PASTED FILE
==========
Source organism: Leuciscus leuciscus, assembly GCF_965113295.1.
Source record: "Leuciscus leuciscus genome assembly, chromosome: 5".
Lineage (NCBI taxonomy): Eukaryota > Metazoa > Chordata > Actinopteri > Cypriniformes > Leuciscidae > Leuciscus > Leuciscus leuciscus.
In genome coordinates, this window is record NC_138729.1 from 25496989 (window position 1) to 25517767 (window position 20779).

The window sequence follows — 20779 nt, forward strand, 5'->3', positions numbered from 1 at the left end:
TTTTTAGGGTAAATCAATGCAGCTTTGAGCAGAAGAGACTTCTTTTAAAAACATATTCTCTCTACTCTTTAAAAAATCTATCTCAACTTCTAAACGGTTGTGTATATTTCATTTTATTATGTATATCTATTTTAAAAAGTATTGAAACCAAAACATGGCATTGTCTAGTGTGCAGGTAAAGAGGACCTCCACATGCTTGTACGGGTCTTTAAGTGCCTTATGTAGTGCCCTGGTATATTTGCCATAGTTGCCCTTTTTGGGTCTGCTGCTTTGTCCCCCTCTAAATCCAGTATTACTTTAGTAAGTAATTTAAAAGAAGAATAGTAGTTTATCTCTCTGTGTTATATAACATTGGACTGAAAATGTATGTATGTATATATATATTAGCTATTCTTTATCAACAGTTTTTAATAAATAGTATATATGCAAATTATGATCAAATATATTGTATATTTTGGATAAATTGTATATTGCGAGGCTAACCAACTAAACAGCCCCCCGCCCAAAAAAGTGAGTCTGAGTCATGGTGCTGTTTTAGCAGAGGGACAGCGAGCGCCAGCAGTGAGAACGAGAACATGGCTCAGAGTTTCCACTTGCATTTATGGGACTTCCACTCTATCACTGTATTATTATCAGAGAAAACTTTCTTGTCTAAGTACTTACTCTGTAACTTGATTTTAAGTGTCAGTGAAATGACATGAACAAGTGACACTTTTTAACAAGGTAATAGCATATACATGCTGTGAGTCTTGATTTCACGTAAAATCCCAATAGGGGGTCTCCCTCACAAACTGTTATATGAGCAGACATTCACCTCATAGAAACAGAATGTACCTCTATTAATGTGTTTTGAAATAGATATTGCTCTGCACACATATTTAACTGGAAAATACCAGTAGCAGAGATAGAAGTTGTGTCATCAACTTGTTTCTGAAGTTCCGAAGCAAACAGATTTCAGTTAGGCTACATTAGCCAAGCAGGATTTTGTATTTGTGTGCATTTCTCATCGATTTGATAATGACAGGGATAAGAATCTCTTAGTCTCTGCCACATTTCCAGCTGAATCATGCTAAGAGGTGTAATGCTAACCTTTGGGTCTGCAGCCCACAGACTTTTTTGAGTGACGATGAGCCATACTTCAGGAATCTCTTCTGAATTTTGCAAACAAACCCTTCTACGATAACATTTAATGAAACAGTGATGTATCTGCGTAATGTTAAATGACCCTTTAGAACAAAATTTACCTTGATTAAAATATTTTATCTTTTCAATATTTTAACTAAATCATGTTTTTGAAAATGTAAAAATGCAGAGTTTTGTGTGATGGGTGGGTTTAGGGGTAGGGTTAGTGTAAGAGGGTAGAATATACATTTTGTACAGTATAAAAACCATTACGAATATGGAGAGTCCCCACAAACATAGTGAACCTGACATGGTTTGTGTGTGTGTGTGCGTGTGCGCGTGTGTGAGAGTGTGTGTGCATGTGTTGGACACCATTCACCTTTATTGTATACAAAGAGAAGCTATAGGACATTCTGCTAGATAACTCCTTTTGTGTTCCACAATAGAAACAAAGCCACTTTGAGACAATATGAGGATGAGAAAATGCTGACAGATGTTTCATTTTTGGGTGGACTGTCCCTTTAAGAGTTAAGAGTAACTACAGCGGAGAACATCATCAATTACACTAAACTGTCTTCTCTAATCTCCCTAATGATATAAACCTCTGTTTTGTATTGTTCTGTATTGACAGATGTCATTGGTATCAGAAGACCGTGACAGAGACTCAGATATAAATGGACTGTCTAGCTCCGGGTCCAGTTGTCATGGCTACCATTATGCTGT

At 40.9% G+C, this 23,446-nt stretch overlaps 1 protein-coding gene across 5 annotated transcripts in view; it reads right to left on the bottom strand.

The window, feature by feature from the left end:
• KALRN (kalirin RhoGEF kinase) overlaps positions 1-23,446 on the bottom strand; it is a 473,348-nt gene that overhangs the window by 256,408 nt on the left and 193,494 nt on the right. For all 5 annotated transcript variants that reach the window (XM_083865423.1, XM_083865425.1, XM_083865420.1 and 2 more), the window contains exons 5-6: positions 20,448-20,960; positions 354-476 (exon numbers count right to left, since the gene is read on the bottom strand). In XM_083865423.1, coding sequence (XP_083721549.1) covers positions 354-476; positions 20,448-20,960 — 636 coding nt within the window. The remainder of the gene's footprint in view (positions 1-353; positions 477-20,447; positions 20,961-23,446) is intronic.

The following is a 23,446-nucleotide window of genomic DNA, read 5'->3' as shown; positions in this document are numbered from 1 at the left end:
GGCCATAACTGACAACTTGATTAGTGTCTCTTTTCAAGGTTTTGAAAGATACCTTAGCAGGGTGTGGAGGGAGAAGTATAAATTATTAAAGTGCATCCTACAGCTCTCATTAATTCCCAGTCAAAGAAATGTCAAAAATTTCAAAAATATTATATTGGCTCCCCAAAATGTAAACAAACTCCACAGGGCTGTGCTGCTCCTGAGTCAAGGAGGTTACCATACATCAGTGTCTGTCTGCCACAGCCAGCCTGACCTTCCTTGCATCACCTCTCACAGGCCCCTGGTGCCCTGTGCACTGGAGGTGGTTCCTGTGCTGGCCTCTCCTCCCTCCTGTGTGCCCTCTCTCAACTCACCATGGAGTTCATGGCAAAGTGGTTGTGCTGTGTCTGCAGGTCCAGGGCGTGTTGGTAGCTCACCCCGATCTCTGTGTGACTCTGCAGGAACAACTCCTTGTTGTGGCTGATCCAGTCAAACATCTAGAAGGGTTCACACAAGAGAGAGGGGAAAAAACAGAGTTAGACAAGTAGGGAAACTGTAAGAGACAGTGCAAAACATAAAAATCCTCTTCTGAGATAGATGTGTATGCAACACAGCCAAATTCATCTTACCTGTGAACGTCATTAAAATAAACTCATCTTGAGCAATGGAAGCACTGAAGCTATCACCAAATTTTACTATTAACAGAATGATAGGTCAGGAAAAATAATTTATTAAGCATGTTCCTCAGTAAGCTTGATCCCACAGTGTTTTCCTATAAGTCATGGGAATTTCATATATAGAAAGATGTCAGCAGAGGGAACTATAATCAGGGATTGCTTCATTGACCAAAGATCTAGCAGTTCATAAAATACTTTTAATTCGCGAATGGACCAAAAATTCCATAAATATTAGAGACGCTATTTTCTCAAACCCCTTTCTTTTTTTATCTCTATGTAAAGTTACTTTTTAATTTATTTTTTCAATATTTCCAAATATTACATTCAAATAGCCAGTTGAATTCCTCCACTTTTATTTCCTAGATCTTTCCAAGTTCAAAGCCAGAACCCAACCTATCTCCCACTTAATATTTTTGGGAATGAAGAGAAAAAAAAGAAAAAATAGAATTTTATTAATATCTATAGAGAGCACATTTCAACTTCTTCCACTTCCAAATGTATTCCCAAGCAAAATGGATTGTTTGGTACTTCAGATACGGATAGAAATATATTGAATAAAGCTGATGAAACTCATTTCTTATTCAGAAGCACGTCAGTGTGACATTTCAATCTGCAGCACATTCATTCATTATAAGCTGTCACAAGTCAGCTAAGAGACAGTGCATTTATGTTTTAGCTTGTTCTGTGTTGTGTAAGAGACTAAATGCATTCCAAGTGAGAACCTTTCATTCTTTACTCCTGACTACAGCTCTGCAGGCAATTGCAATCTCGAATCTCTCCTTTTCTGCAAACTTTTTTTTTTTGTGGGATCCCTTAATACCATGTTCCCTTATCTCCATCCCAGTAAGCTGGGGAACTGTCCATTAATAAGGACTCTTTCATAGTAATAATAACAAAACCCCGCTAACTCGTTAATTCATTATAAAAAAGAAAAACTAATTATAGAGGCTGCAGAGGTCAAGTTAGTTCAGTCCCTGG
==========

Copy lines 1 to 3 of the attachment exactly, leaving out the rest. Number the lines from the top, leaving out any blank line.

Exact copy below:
Source organism: Leuciscus leuciscus, assembly GCF_965113295.1.
Source record: "Leuciscus leuciscus genome assembly, chromosome: 5".
Lineage (NCBI taxonomy): Eukaryota > Metazoa > Chordata > Actinopteri > Cypriniformes > Leuciscidae > Leuciscus > Leuciscus leuciscus.